Nope. The initial sag comes when everyone comes home at the same time– usually around 5:30-6:30 pm. Demand then tends to drop off throughout the evening after that point. Nobody turns on their stoves/microwaves/lights/laundry equipment all at the same time, but hundreds of electric cars (which tend to draw huge current at the beginning of the charge cycle) all plugging in once they get home WILL.

      The issue is not overall demand. It’s the spikes when huge power surges occur, the infrastructure has to be able to handle the maximums.

      • joelado

        Like he said, BS. Schedules and commutes create a spread when people charge. Not everyone works 9 to 5. Charging at home takes hours and can be delayed, especially since there is a new 300 mile range paradigm just around the corner. Plus commuters only use their EVs for 32 miles a day on average so they are not pulling a great deal of electricity from the grid. The only problem is EVs pushing peak electric use to the point where utilities will have to possibly need to build new power plants. However, utilities can now purchase battery packs to produce more electricity off peak and use that stored electricity to meet a higher peak beyond the power plants ability. It means that utilities will need to adjust their infrastructure to meet the new need. Something they would have to do for other reason such as population growth, greater electric use do to climate change, etc. anyway. The electric utilities business is to sell us electricity for what we demand it for. Regulated utilities try to game the system to make money by not providing us what we demand and charging us for it.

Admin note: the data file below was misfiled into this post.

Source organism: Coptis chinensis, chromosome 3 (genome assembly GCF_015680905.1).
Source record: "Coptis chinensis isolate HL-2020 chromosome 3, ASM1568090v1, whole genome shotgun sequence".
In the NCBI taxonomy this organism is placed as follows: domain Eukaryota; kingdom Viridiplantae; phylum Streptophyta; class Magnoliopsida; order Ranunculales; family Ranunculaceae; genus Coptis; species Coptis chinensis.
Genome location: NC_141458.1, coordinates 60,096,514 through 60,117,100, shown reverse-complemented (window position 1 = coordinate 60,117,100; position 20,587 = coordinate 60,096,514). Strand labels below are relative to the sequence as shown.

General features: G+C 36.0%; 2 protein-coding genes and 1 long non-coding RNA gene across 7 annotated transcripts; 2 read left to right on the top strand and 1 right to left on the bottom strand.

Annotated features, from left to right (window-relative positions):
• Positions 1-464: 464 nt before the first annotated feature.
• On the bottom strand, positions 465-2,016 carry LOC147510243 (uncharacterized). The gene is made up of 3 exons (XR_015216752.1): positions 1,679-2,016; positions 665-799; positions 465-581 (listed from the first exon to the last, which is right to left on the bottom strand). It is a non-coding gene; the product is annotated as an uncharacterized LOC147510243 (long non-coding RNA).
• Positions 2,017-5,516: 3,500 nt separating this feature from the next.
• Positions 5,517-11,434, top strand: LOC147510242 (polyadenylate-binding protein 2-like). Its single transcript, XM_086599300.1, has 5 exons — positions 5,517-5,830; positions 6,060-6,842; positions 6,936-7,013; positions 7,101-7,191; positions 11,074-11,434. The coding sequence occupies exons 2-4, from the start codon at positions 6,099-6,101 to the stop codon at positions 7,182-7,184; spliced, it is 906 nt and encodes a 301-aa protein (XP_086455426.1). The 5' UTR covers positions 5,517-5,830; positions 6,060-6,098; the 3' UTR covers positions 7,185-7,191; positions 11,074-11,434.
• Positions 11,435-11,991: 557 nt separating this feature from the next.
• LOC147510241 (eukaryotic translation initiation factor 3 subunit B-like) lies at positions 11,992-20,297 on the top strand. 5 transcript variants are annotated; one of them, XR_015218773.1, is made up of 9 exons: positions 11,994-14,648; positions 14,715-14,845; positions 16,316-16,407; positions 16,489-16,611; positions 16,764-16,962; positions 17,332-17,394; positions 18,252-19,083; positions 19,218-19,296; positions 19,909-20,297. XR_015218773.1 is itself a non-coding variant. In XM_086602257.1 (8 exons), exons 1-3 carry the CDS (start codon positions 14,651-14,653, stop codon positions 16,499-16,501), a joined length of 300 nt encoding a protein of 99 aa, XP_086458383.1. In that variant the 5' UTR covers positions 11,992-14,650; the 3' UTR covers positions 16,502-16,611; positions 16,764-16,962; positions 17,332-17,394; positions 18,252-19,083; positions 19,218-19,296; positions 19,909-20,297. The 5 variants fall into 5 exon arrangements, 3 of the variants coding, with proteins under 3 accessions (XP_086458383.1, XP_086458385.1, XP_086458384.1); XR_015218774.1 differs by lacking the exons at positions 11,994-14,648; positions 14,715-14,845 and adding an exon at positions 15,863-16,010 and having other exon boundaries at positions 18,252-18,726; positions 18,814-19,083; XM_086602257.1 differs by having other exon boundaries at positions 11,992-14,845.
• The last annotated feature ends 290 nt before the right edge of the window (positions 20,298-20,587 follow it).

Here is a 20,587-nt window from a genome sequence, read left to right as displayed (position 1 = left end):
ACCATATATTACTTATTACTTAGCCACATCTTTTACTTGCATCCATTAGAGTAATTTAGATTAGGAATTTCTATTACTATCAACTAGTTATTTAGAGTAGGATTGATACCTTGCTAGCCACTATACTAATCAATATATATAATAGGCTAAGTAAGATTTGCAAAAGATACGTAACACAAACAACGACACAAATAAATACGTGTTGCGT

• All-Purpose Guru